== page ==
Transparency and model gaming February 5, 2012 at 12:14 pm

A site with a rather tacky name suggests:

One of the most common reasons I hear for not letting a model be more transparent is that, if they did that, then people would game the model. I’d like to argue that that’s exactly what they should do, and it’s not a valid argument against transparency.

Take as an example the Value-added model for teachers. I don’t think there’s any excuse for this model to be opaque: it is widely used (all of New York City public middle and high schools for example), the scores are important to teachers, especially when they are up for tenure, and the community responds to the corresponding scores for the schools by taking their kids out or putting their kids into those schools. There’s lots at stake.

Why would you not want this to be transparent? Don’t we usually like to know how to evaluate our performance on the job? I’d like to know it if being 4 minutes late to work was a big deal, or if I need to stay late on Tuesdays in order to be perceived as working hard. In other words, given that it’s high stakes it’s only fair to let people know how they are being measured and, thus, how to “improve” with respect to that measurement.

Instead of calling it “gaming the model”, we should see it as improving our scores, which, if it’s a good model, should mean being better teachers (or whatever you’re testing).

This is an interesting point. I certainly agree that is you are going to measure people on x then telling them what x is is only fair. But I would never promise that x was my only criteria for measuring a real world job, as I don’t believe we can write the specification for many activities well enough to always know that maximizing the x-score is equivalent to doing the job well.

(PFI contracts are of course a great example of this; one of the reasons that PFI is a terrible idea is that you can’t write a contract that defines what it means to run a railway well for ten years that stands up to the harsh light of events.)

Thus I would argue that the problem in the situation outlined above isn’t lack of transparency, it is using a fixed formula to evaluate something complicated and contingent. Sure, by all means say ‘these scores are important’, but leave some room for judgement and user feedback too. Humility about how much you can measure is important too.

There is also a good reason for keeping some models secret, and that is the use of proxies. Say I want to measure something but I can’t access the real data. I know that the proxy I use isn’t completely accurate – it does not have complete predictive power – but it is better than nothing. Here for instance is the FED in testimony to Congress on a feature of credit scoring models:

Results obtained with the model estimated especially for this study suggest that the credit characteristics included in credit history scoring models do not serve as substitutes, or proxies, for race, ethnicity, or sex. The analysis does suggest, however, that certain credit characteristics serve, in part, as limited proxies for age. A result of this limited proxying is that the credit scores for older individuals are slightly lower, and those of younger individuals somewhat higher, than would be the case had these credit characteristics not partially proxied for age. Analysis shows that mitigating this effect by dropping these credit characteristics from the model would come at a cost, as these credit characteristics have strong predictive power over and above their role as age proxies.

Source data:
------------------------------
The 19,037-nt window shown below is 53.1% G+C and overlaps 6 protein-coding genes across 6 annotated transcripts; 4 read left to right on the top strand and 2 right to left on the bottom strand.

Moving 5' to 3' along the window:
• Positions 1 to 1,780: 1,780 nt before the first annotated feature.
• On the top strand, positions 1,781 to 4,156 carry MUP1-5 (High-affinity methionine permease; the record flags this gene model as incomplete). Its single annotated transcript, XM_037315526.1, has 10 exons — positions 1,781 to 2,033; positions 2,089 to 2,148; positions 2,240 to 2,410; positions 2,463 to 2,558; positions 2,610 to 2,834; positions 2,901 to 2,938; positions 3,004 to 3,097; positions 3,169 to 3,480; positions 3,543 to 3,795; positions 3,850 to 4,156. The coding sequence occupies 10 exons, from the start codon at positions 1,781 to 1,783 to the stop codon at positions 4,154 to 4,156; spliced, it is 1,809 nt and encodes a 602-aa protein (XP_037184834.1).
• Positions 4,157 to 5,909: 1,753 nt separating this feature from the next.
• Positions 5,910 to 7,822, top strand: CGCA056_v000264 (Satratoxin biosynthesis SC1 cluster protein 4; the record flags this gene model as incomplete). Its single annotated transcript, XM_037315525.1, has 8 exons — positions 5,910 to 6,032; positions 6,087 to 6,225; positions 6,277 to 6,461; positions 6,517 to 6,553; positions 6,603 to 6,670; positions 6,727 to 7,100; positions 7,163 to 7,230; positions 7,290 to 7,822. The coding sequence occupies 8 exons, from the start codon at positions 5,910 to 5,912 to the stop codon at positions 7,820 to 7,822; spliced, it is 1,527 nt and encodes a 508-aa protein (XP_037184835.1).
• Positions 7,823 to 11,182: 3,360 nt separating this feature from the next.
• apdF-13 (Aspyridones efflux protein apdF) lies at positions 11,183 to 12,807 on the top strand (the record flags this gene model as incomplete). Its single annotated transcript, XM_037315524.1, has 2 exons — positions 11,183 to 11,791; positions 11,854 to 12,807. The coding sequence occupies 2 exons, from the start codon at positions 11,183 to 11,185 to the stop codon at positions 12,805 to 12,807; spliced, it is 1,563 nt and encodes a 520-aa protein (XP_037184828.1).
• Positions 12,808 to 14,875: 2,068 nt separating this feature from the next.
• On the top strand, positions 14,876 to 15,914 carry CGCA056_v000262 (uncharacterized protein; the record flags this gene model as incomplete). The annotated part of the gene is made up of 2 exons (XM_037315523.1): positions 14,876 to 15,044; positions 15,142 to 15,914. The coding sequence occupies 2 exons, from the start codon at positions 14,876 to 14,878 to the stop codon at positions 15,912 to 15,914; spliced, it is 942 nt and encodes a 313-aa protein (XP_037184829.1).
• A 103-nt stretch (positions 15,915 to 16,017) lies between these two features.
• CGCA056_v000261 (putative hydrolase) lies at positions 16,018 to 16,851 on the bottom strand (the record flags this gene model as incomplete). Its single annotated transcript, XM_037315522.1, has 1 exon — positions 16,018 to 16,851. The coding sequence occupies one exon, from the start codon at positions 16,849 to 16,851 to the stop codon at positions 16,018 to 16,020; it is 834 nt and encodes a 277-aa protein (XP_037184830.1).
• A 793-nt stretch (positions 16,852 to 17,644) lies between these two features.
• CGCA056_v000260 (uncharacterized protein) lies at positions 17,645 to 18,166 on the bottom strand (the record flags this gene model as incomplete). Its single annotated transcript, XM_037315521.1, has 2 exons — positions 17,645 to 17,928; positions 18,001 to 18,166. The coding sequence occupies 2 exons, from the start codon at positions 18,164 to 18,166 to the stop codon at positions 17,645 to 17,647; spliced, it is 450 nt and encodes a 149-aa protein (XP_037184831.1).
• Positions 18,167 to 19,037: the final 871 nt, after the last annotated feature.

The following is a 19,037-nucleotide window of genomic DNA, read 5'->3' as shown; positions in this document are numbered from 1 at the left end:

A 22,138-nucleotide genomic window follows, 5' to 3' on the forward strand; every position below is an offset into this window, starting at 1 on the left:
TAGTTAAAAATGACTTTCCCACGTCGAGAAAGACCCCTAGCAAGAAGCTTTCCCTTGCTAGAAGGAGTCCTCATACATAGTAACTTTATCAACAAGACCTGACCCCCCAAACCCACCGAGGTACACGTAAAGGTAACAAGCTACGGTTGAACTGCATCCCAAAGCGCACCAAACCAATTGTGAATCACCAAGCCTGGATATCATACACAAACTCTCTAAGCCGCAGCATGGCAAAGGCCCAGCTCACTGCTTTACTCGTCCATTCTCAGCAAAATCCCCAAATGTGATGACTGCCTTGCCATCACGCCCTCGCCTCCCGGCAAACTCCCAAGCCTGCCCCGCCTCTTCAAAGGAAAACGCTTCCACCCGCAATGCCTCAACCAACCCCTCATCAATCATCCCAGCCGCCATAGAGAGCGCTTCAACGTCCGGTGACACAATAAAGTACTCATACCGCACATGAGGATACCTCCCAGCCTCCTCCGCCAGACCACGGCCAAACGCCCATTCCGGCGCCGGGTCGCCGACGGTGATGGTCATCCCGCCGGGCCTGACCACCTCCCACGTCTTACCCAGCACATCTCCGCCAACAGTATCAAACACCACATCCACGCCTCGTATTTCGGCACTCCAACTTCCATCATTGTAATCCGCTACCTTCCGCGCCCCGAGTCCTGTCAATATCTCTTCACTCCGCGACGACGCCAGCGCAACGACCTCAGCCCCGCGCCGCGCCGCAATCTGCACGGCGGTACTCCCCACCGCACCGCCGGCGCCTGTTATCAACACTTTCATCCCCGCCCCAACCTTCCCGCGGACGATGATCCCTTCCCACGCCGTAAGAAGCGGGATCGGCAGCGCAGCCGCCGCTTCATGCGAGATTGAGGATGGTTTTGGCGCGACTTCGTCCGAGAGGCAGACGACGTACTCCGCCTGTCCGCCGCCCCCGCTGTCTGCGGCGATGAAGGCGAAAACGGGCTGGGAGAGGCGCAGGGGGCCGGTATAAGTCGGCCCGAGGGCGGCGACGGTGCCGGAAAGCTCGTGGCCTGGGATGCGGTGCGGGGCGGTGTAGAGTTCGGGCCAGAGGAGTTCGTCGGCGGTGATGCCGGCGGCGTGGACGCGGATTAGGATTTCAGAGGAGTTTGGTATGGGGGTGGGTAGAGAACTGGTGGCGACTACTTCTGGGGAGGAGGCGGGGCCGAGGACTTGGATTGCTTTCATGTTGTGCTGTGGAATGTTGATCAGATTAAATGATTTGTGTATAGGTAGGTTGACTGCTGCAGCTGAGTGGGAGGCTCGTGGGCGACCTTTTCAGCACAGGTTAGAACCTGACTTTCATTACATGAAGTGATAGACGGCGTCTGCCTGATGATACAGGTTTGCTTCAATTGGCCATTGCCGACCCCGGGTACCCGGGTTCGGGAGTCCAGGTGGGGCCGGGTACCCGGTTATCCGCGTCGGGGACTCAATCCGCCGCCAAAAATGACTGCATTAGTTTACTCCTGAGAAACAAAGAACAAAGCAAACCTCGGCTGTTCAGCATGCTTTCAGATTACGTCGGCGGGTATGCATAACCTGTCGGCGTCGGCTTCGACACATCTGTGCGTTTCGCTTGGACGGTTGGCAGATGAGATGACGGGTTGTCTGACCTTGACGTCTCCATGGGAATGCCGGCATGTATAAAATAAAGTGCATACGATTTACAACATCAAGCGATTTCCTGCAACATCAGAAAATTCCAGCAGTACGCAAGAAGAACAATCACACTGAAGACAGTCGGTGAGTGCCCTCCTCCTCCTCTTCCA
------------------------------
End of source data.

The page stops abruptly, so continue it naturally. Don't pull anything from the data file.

Credit scoring models are trying to get at ability and willingness to pay, but they have to use proxies, such as disposable income and prior history, to do that. Some of those proxies inadvertently measure things that you don’t want them to too, like age, but excluding them would decrease model performance.

Here, it is better that the proxies are not precisely known so that they are harder to game. The last thing you want in a credit scoring model is folks knowing how best to lie to you, especially if some of the data is hard to check. It is much better to ask for more than you need, as in psychometrics, and use the extra data as a consistency check (or just throw it away) than to tell people how your model works. Its predictive power may well decline markedly if people know how it works.

Of course, you need a regulatory framework around this so that models which try to measure, for instance, race, are banned, but that does not require model transparency. Sometimes it really is better to keep the model as a black box.

3 Responses to “Transparency and model gaming”

  1. “it is using a fixed formula to evaluate something complicated and contingent. … Credit scoring models are trying to get at ability and willingness to pay, but they have to use proxies”

    This is a frequent failing. Lots of promoters have earned a living selling fads in low-carb food, high-PE stocks, etc.

    But what can you do? People want to believe in simple answers and confident salemen.

  2. I meant low-PE stocks. Aack.

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